‘OPUS EIGHT’ creates a choral wonder Reply

Review by Judith CaldwellreviewerJudith
         Hammer Baroque presented a concert of 16th century masterpieces from northern Europe called Tous Les Regretz, featuring the superb singers, Opus 8, on March 19th, 2016. The sizeable audience loved the polyphonic, contrapuntal music of the long ago sung acapella by the eight accomplished musicians who obviously enjoyed themselves and had great respect for and love of the music. Opus 8 features sopranos Jana Miller & Clara MacCallum Fraser; Rebecca Claborn and Simon Honeyman, altos; with tenors Peter Mowat, & Robert Busiakiewicz plus David Roth, baritone; and Sean Nix, bass. They are all wonderful singers.

the members of "OPUS 8"

the members of “OPUS 8”


The opening song, Mon Petit Coeur by Flemish Cipriano de Rore, had the audience awash in gorgeous sound and this was followed by a madrigal by the same composer, who had himself been a singer at St Mark’s in Venice, and knew how to present voices to advantage. Having the words of the songs on the screen in English helped enhance the enjoyment of the music.
Two very different songs by Jacques Clement (non Papa) came next. The first was a lively tale of Jaquin who needed to have fun, and then a timely lament for Babylon and Syria ‘Woe unto you Babylon and Syria, weep for your children.’ which was both beautiful and powerful and fostered reflection on the current situation of woe.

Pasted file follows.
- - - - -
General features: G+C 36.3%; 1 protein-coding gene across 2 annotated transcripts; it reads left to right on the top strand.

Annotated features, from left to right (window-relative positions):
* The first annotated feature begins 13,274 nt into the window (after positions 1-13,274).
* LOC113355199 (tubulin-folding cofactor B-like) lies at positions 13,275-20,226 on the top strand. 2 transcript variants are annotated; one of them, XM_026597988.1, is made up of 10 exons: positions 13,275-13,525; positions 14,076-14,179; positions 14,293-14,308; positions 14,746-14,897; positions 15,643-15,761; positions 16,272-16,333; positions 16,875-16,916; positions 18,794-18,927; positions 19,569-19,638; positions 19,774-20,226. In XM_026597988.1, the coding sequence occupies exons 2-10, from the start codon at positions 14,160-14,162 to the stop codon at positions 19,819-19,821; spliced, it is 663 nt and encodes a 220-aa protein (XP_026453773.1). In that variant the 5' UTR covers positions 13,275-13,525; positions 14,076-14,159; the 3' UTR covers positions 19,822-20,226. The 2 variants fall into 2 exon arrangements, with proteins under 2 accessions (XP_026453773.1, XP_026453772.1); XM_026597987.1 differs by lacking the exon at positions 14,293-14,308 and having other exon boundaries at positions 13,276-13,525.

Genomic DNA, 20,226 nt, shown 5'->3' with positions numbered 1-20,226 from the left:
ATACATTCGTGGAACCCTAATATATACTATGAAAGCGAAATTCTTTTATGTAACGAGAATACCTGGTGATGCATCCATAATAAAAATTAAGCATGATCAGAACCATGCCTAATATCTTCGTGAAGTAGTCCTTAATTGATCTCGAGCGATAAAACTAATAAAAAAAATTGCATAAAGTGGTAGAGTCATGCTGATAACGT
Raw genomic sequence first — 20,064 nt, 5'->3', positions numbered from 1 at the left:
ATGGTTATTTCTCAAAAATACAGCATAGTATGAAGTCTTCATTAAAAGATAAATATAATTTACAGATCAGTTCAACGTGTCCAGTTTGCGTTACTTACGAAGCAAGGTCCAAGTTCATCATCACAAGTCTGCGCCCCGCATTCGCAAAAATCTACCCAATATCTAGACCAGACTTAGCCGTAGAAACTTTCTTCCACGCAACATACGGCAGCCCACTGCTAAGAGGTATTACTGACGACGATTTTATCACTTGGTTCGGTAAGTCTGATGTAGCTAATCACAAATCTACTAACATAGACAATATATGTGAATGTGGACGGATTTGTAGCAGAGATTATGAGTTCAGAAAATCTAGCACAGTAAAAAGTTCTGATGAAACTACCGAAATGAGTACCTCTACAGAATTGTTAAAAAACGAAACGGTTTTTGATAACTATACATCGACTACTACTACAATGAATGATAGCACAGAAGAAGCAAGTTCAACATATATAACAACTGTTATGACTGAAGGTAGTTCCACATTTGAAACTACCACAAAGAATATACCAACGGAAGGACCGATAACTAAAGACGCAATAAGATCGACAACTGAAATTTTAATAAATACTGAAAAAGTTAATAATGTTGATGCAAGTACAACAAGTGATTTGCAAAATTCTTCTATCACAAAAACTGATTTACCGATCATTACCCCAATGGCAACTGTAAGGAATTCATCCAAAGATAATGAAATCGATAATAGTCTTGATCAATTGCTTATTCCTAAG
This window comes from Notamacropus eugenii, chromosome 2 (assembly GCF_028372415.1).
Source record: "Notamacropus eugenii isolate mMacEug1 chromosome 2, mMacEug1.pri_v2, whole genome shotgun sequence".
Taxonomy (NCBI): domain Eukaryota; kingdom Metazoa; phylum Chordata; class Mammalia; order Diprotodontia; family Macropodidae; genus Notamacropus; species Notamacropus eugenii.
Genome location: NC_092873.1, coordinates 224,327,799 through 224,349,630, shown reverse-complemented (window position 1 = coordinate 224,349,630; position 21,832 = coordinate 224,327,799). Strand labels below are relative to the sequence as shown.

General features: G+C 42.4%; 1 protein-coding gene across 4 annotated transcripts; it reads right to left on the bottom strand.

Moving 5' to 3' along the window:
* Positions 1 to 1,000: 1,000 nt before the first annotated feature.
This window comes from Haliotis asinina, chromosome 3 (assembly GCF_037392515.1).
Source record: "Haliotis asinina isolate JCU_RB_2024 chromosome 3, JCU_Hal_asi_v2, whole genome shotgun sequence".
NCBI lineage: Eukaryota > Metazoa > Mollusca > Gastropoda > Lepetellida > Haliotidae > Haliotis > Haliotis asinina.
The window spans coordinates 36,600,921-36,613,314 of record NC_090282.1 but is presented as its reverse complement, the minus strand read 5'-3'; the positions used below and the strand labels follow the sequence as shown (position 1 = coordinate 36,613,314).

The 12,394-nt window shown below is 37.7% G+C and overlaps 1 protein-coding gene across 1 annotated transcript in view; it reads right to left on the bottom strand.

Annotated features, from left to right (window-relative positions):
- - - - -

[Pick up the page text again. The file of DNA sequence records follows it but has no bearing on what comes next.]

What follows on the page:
The ensuing Laudate Dominum had the presenter apologizing for all the ‘Hallelujah’s in the week before Easter. It was a joyous celebration of the Resurrection. Then—the title piece of the concert ‘Tous Les Regretz’ by Nicolas Gombert. Gombert had been master of the boys’ choir for Emperor Charles V until he was convicted of sexual crimes against one of the boys and sentenced to hard labour on the galleys—hence the regret. The music is very beautiful and thoroughly filled the church with longing and sadness. Gombert was pardoned after seven years simply because he could write such stunning music. The final piece before intermission was another of his, ‘Je Prens Congie’ which contained the line ‘I bid farewell to my loves who promptly see me die’ and it was a mournful goodbye with sound that swelled and ebbed and finally faded out.
The second half of the program was given over entirely to William Byrd (1539-1623), another very interesting composer who lived during the religious turmoil fostered by Henry VIIIs children and yet stuck tenaciously to his Catholicism especially as he aged. The motets began with the advent ‘Vigilate’, keep watch for the Lord. This was a composition of a confident composer who knew his subject thoroughly. His very famous and gorgeous ‘Ave Verum Corpus’ came next— ‘we are all your people’, perhaps a plea for religious tolerance?
The prayer ‘Ne Irascaris Domine/Civitas Sancti Tui’ was a sad and wistful elegy for Jerusalem followed by the loud and exultant ‘Laudibus in Sanctis’ which asked the audience to ‘praise God with music and dance’ and had the singers doing their best to sound like blaring trumpets. The afternoon wrapped up with an ‘Agnus Dei’ from a Mass for Five Voices asking twice for mercy and finally for peace, which the music gave in abundance.
Hammer Baroque’s next concert is on April 9th; 4pm at The Rock on Locke.

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